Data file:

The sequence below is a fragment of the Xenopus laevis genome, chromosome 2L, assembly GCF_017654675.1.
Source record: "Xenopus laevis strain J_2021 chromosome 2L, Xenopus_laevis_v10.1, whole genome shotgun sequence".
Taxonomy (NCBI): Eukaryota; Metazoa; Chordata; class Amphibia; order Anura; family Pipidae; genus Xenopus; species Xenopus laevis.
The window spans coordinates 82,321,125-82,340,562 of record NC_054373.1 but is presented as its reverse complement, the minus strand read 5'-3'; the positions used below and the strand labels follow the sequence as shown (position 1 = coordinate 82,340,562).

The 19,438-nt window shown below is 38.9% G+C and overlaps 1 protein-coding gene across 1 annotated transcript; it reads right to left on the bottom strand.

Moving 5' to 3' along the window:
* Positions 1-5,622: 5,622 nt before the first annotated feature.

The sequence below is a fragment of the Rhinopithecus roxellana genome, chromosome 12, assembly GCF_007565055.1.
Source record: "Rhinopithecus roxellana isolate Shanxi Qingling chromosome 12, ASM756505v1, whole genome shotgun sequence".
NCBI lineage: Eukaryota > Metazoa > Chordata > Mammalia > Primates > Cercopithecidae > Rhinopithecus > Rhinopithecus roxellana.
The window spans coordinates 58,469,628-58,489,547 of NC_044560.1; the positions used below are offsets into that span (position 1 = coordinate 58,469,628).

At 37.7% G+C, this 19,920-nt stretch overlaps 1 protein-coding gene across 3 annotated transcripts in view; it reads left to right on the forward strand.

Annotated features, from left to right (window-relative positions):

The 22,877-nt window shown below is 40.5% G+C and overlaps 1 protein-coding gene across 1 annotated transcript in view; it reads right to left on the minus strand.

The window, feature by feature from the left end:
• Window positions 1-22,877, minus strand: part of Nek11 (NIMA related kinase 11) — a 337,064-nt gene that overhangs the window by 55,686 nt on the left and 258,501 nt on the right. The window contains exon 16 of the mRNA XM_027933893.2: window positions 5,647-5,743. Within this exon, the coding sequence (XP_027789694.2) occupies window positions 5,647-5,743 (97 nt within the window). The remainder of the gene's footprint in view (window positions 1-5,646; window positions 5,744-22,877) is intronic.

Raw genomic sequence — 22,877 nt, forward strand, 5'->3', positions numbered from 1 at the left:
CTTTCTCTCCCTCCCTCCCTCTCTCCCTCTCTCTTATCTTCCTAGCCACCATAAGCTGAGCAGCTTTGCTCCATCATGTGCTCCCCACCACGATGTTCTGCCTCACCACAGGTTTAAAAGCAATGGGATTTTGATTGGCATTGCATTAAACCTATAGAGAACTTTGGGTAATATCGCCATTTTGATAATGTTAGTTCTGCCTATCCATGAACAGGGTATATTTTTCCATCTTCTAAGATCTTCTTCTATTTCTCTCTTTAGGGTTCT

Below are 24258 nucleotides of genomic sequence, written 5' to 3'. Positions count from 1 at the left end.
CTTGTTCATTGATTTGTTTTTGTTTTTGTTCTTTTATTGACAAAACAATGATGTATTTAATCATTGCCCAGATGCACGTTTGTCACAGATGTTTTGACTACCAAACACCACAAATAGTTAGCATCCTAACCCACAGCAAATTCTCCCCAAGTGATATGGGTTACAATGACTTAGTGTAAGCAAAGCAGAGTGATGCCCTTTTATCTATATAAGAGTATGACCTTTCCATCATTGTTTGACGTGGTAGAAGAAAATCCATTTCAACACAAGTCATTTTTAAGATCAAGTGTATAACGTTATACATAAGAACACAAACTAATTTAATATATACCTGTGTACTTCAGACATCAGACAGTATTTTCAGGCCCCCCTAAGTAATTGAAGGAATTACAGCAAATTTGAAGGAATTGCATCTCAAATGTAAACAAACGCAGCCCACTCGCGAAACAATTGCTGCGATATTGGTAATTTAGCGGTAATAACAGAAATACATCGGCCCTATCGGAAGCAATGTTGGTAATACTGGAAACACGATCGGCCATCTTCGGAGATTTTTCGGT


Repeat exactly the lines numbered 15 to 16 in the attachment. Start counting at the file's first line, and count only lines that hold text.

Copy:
The window, feature by feature from the left end:
• Window positions 1-22,877, minus strand: part of Nek11 (NIMA related kinase 11) — a 337,064-nt gene that overhangs the window by 55,686 nt on the left and 258,501 nt on the right. The window contains exon 16 of the mRNA XM_027933893.2: window positions 5,647-5,743. Within this exon, the coding sequence (XP_027789694.2) occupies window positions 5,647-5,743 (97 nt within the window). The remainder of the gene's footprint in view (window positions 1-5,646; window positions 5,744-22,877) is intronic.